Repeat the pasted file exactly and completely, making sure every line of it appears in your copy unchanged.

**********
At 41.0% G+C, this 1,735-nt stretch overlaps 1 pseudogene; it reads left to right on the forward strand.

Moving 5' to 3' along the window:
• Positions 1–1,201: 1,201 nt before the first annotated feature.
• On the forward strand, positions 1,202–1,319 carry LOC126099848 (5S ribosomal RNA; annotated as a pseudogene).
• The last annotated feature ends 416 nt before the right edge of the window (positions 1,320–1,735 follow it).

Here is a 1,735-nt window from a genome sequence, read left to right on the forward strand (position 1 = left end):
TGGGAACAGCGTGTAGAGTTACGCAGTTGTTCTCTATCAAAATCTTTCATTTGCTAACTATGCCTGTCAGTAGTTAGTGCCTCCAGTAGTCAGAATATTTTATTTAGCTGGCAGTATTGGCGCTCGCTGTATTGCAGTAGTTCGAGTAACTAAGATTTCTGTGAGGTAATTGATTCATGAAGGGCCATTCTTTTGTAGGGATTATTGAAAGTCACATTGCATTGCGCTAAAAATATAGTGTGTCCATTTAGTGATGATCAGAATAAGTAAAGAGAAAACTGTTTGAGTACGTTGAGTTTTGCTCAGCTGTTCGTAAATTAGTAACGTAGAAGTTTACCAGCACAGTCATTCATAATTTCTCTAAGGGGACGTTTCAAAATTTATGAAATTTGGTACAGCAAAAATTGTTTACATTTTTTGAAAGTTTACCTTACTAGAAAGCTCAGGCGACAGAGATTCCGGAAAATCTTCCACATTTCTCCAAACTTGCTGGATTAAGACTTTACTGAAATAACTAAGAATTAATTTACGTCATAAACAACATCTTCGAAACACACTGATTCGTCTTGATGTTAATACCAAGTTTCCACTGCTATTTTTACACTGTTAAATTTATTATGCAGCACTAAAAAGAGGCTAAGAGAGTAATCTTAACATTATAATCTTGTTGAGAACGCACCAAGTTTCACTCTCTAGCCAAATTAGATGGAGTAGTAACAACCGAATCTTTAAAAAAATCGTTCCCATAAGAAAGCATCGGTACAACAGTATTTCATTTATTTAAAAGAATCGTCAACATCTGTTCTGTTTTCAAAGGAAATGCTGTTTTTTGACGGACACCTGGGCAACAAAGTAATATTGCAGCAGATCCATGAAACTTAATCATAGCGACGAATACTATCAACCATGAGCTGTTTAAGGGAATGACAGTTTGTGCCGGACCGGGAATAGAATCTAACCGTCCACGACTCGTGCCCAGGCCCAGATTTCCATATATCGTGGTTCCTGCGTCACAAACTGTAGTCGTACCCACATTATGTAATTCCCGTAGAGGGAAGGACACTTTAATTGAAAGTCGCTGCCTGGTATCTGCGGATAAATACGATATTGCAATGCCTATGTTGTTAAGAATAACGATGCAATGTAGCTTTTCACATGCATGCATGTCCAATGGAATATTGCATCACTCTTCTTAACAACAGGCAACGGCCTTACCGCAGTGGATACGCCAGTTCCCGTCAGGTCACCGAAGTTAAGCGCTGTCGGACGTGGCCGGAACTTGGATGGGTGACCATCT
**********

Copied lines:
At 41.0% G+C, this 1,735-nt stretch overlaps 1 pseudogene; it reads left to right on the forward strand.

Moving 5' to 3' along the window:
• Positions 1–1,201: 1,201 nt before the first annotated feature.
• On the forward strand, positions 1,202–1,319 carry LOC126099848 (5S ribosomal RNA; annotated as a pseudogene).
• The last annotated feature ends 416 nt before the right edge of the window (positions 1,320–1,735 follow it).

Here is a 1,735-nt window from a genome sequence, read left to right on the forward strand (position 1 = left end):
TGGGAACAGCGTGTAGAGTTACGCAGTTGTTCTCTATCAAAATCTTTCATTTGCTAACTATGCCTGTCAGTAGTTAGTGCCTCCAGTAGTCAGAATATTTTATTTAGCTGGCAGTATTGGCGCTCGCTGTATTGCAGTAGTTCGAGTAACTAAGATTTCTGTGAGGTAATTGATTCATGAAGGGCCATTCTTTTGTAGGGATTATTGAAAGTCACATTGCATTGCGCTAAAAATATAGTGTGTCCATTTAGTGATGATCAGAATAAGTAAAGAGAAAACTGTTTGAGTACGTTGAGTTTTGCTCAGCTGTTCGTAAATTAGTAACGTAGAAGTTTACCAGCACAGTCATTCATAATTTCTCTAAGGGGACGTTTCAAAATTTATGAAATTTGGTACAGCAAAAATTGTTTACATTTTTTGAAAGTTTACCTTACTAGAAAGCTCAGGCGACAGAGATTCCGGAAAATCTTCCACATTTCTCCAAACTTGCTGGATTAAGACTTTACTGAAATAACTAAGAATTAATTTACGTCATAAACAACATCTTCGAAACACACTGATTCGTCTTGATGTTAATACCAAGTTTCCACTGCTATTTTTACACTGTTAAATTTATTATGCAGCACTAAAAAGAGGCTAAGAGAGTAATCTTAACATTATAATCTTGTTGAGAACGCACCAAGTTTCACTCTCTAGCCAAATTAGATGGAGTAGTAACAACCGAATCTTTAAAAAAATCGTTCCCATAAGAAAGCATCGGTACAACAGTATTTCATTTATTTAAAAGAATCGTCAACATCTGTTCTGTTTTCAAAGGAAATGCTGTTTTTTGACGGACACCTGGGCAACAAAGTAATATTGCAGCAGATCCATGAAACTTAATCATAGCGACGAATACTATCAACCATGAGCTGTTTAAGGGAATGACAGTTTGTGCCGGACCGGGAATAGAATCTAACCGTCCACGACTCGTGCCCAGGCCCAGATTTCCATATATCGTGGTTCCTGCGTCACAAACTGTAGTCGTACCCACATTATGTAATTCCCGTAGAGGGAAGGACACTTTAATTGAAAGTCGCTGCCTGGTATCTGCGGATAAATACGATATTGCAATGCCTATGTTGTTAAGAATAACGATGCAATGTAGCTTTTCACATGCATGCATGTCCAATGGAATATTGCATCACTCTTCTTAACAACAGGCAACGGCCTTACCGCAGTGGATACGCCAGTTCCCGTCAGGTCACCGAAGTTAAGCGCTGTCGGACGTGGCCGGAACTTGGATGGGTGACCATCT